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The People v. Hessenauer

OPINION FILED MARCH 24, 1970.

THE PEOPLE OF THE STATE OF ILLINOIS, APPELLEE,

v.

JOHN H. HESSENAUER, APPELLANT.



APPEAL from the Circuit Court of Perry County; the Hon. ROBERT BASTIEN, Judge, presiding.

MR. JUSTICE SCHAEFER DELIVERED THE OPINION OF THE COURT:

In the circuit court of Perry County, in May of 1967, the defendant, John Hessenauer, waived indictment and pleaded guilty to a complaint that charged him with theft of an automobile valued in excess of $150. (Ill. Rev. Stat. 1967, ch. 38, par. 16-1.) He was sentenced to imprisonment for not less than three nor more than seven years. After evidence was heard in November of 1968, his post-conviction petition was dismissed on February 9, 1969, and he has appealed.

In his amended post-conviction petition the defendant made many charges of violation of actual or supposed constitutional rights. We find it necessary, however, to consider only the one principally urged on this appeal: that he was denied the assistance of counsel at his arraignment and that it was therefore error to accept his plea of guilty.

The record shows that the defendant and a companion, Larry Plymesser, were arrested in Washington County on May 23, 1967, in an automobile that had been reported stolen in adjacent Perry County. They were placed under arrest and taken immediately to the Washington County jail. On the way to the jail, the arresting officers questioned them without giving the warnings required by Miranda v. Arizona (1966), 384 U.S. 436, 16 L.Ed.2d 694, 86 S.Ct. 1602, and the State concedes that any statements elicited at that time would not be admissible in evidence. Upon arrival at the Washington County jail, the two men were advised of their right to remain silent and to have an attorney.

Within five hours of their arrest, the two men were taken to the Perry County jail and brought before a judge of the Perry County circuit court for a preliminary hearing on the issue of probable cause. The judge advised the defendant of an indigent's right to appointed counsel, and the defendant specifically requested the court to appoint an attorney to represent him. After hearing evidence, the court found that probable cause existed, bound the two men over to the grand jury, and fixed bail in the amount of $4,000. At that time the judge appointed an attorney to represent the defendant and his companion.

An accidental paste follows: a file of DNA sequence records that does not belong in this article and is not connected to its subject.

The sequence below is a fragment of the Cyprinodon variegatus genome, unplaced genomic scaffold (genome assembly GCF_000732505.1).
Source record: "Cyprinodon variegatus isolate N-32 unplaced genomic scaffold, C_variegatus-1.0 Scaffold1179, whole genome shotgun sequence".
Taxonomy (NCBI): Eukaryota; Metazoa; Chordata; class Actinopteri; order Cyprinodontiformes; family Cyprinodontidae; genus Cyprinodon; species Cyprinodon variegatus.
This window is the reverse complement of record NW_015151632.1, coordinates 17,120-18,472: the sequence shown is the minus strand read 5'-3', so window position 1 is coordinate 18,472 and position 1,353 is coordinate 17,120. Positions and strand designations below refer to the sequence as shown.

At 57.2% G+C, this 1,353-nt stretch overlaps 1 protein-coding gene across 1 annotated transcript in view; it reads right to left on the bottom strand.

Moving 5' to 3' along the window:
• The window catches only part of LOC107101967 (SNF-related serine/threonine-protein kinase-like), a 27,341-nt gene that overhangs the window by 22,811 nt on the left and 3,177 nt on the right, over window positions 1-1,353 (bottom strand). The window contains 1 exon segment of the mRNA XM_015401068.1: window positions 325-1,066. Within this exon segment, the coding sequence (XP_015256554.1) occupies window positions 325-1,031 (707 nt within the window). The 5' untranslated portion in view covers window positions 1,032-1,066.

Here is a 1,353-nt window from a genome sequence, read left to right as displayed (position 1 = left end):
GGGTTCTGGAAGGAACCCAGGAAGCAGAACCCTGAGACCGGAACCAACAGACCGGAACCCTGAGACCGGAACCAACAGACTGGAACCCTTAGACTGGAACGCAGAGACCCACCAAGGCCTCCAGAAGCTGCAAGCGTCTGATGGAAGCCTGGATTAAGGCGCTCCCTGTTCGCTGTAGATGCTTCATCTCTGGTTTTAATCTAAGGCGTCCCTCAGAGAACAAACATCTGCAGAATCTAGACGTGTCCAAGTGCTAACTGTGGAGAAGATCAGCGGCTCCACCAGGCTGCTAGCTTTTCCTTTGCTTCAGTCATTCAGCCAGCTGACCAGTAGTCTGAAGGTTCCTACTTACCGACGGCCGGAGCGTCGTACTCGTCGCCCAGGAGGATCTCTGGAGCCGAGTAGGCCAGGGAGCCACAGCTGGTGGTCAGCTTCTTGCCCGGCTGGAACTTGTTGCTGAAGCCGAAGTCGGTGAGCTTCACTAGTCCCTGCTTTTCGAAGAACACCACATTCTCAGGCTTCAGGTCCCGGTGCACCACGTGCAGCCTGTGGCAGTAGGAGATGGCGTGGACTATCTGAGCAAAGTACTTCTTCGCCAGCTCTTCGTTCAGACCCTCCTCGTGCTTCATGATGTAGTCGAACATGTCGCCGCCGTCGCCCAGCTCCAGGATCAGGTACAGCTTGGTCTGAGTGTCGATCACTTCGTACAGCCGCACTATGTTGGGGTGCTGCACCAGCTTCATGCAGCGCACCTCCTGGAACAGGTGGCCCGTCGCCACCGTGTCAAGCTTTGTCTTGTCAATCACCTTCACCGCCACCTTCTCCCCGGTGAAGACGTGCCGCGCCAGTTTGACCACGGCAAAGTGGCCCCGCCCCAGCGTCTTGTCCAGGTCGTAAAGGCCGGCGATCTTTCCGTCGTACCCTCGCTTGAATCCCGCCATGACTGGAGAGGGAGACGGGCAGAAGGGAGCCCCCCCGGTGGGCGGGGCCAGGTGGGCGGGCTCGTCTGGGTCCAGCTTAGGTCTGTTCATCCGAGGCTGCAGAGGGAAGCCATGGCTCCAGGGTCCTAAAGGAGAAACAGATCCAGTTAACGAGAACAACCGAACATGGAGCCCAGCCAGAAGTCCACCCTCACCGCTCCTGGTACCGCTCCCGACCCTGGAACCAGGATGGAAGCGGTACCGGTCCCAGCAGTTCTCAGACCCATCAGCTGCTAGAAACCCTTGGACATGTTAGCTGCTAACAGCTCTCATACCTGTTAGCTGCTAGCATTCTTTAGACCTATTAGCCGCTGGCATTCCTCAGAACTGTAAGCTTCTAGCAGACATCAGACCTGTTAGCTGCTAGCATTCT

The defendant remained in custody. At no time did his appointed attorney consult with him. About six days after the preliminary hearing, he learned from Plymesser's father that the appointed attorney had refused to take the case. On May 31, 1967, the defendant was brought before the court for arraignment, and at that time he entered his plea of guilty. It is uncontradicted that before pleading guilty he had neither consulted with an attorney nor requested the appointment of new counsel.

At the arraignment the following colloquy occurred between the trial judge and the defendant:

"JUDGE: Before I accept your plea of `Guilty' and waiver of your rights, I will explain your rights so that you may fully understand them in this matter. You have the right to be indicted by a Grand Jury because this is a serious offense. It is a felony. This is a right you can voluntarily waive and give up. Do you have any questions about a Grand Jury or its function?

A. No.

JUDGE: If you choose to have a Grand Jury, you have the right to be represented by counsel and it is the duty of the State's Attorney to present evidence to the Grand Jury and they will either return a true bill if they feel his evidence is sufficient, and if not, a no true bill. Do you wish to waive that right?

A. Yes.

JUDGE: You are willing to do that, waive your right to hearing before a Grand Jury?

A. Yes."

The State's Attorney then read, and the defendant signed, a written waiver and consent form by which the defendant acknowledged that he knowingly waived ...


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